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An encouraging economic story to tell

<p>There's been an interesting trend in the news recently when it comes to the American economy: it's been pretty good.The retail

There's been an interesting trend in the news recently when it comes to the American economy: it's been pretty good.

The retail sales figures released yesterday were even stronger than expected, and the industrial production figures released this morning also exceeded expectations. We learned last week that consumer confidence has reached a five-year high, while the federal budget deficit, initial jobless claims, and the overall unemployment rate are all at four-year lows.

With this in mind, I'd say President Obama has an economic case he can and should make.

This Obama campaign ad was released yesterday, and features regular folks talking about the economy looking up in their communities. One mentions a parking lot that was once empty starting to look full; another mentions a plant that's added a second shift. A third person explains, "When you look at the president's plan I don't think there can be any question that we're on the right course for today's economy."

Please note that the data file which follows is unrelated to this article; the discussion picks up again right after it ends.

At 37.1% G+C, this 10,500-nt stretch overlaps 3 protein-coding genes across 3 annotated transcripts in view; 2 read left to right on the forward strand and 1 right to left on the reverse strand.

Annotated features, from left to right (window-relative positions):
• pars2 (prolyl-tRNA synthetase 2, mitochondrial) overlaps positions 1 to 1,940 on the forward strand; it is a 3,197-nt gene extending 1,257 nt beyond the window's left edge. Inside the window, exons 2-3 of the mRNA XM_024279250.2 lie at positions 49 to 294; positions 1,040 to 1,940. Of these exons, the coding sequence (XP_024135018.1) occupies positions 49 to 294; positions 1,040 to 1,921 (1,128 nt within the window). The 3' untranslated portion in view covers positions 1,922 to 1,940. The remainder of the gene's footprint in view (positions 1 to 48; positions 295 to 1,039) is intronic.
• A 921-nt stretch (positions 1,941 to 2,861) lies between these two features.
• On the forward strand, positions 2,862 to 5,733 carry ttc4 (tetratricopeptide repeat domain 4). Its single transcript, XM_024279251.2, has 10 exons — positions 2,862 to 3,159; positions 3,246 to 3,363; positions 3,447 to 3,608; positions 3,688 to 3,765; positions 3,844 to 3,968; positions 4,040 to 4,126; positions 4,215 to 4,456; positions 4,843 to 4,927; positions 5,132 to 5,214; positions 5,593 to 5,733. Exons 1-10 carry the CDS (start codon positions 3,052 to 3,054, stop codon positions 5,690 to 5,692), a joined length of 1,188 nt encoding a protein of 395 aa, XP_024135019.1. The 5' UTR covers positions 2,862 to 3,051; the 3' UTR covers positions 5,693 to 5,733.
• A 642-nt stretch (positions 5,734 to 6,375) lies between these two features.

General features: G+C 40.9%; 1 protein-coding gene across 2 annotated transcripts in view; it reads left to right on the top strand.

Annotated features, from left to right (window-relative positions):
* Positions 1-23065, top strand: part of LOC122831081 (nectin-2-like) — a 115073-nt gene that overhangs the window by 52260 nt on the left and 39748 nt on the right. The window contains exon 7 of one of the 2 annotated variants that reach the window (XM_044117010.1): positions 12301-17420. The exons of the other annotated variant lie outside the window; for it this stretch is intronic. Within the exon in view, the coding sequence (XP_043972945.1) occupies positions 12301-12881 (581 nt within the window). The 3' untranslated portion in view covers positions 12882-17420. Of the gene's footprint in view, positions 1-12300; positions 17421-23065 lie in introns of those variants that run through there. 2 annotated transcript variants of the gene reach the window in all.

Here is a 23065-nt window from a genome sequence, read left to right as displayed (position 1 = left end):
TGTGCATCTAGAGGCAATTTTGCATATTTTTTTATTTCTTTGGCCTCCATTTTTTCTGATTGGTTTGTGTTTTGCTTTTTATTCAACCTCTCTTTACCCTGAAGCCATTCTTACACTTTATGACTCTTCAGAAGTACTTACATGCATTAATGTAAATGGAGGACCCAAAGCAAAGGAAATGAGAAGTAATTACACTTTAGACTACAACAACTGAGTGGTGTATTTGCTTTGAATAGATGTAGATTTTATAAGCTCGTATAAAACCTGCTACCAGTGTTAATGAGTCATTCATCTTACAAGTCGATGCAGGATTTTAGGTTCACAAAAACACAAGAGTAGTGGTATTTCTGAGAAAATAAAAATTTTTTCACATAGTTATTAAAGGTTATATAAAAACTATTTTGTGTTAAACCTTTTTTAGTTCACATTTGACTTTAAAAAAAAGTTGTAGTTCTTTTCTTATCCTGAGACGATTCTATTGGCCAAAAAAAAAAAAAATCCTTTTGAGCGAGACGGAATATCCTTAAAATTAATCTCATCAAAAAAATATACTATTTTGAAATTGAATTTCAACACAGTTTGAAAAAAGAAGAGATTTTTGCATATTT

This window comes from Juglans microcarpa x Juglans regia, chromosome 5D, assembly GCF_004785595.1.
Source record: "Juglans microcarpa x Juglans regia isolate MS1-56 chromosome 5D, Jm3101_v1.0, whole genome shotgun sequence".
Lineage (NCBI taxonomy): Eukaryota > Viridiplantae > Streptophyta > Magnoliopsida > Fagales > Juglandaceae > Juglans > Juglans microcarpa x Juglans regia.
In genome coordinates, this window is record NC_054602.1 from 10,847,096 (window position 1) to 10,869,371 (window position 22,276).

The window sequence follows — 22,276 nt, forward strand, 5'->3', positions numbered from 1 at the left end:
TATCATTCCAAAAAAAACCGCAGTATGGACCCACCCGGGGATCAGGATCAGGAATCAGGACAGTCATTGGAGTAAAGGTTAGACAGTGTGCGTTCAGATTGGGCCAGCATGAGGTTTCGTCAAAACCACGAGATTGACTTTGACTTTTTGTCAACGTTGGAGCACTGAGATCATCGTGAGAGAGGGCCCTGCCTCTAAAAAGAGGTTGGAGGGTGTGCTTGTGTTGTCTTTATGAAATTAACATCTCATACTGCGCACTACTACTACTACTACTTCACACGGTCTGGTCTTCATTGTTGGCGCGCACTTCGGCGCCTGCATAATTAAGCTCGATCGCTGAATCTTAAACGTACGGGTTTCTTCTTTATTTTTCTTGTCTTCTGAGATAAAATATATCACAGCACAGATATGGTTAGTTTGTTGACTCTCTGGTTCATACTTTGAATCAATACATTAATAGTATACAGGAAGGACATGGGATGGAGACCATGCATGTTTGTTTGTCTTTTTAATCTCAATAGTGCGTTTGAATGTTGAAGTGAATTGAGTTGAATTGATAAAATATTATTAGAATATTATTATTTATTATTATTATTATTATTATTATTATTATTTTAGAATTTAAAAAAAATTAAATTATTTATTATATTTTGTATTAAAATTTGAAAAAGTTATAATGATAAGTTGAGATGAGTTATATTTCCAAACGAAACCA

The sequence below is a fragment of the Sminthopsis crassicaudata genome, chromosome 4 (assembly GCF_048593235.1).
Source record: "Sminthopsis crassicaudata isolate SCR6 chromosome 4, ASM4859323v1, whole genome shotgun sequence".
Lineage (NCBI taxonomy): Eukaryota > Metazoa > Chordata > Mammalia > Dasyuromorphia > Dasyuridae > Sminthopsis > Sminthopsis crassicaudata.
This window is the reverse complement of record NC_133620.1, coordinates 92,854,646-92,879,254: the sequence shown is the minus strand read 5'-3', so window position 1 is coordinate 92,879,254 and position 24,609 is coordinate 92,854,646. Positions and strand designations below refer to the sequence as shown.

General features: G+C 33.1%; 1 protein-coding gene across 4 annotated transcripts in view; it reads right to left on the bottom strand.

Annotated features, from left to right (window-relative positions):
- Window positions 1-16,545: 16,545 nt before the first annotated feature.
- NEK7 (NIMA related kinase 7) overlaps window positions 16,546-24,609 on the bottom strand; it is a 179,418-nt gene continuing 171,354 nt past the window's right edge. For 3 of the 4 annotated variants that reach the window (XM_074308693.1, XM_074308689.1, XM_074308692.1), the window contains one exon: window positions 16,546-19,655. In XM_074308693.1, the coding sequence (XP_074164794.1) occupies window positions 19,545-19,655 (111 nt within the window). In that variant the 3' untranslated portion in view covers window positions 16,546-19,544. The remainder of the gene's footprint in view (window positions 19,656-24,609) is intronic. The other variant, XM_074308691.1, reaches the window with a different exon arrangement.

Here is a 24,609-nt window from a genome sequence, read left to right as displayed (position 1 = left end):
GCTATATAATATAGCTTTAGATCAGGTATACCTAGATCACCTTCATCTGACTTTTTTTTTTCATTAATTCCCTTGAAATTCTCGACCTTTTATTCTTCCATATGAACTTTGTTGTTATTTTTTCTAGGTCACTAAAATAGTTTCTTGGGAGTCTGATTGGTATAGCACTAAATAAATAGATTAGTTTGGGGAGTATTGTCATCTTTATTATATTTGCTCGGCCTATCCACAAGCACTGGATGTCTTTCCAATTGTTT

I realize the larger political dynamic that makes the pitch difficult. Obama and his team realize that with high unemployment and sluggish growth, there are still a lot of struggling families who don't want to hear the president boast about how much conditions have improved. Much of the country is still deeply frustrated with the status quo, and reject the idea that it's "morning in America."

That said, Obama has an entirely credible case to make: after inheriting the worst economic crisis since the Great Depression, the president took the lead in saving the nation. Nearly four years after taking office, by literally every relevant metric, the nation's economy is stronger and more secure than it was when he started.

If Obama struggles to present these facts, Mitt Romney will gladly define the status quo for him in a far less flattering way. As Ari Berman explained yesterday, "The last four years have taught us that if Obama doesn't forcefully make the case for his own policies, no one else will.... Instead of running away from the economy, as the conventional wisdom suggested Obama had to do when he launched his re-election bid, Obama should be forcefully campaigning on the progress made so far and the unfinished work still left to do."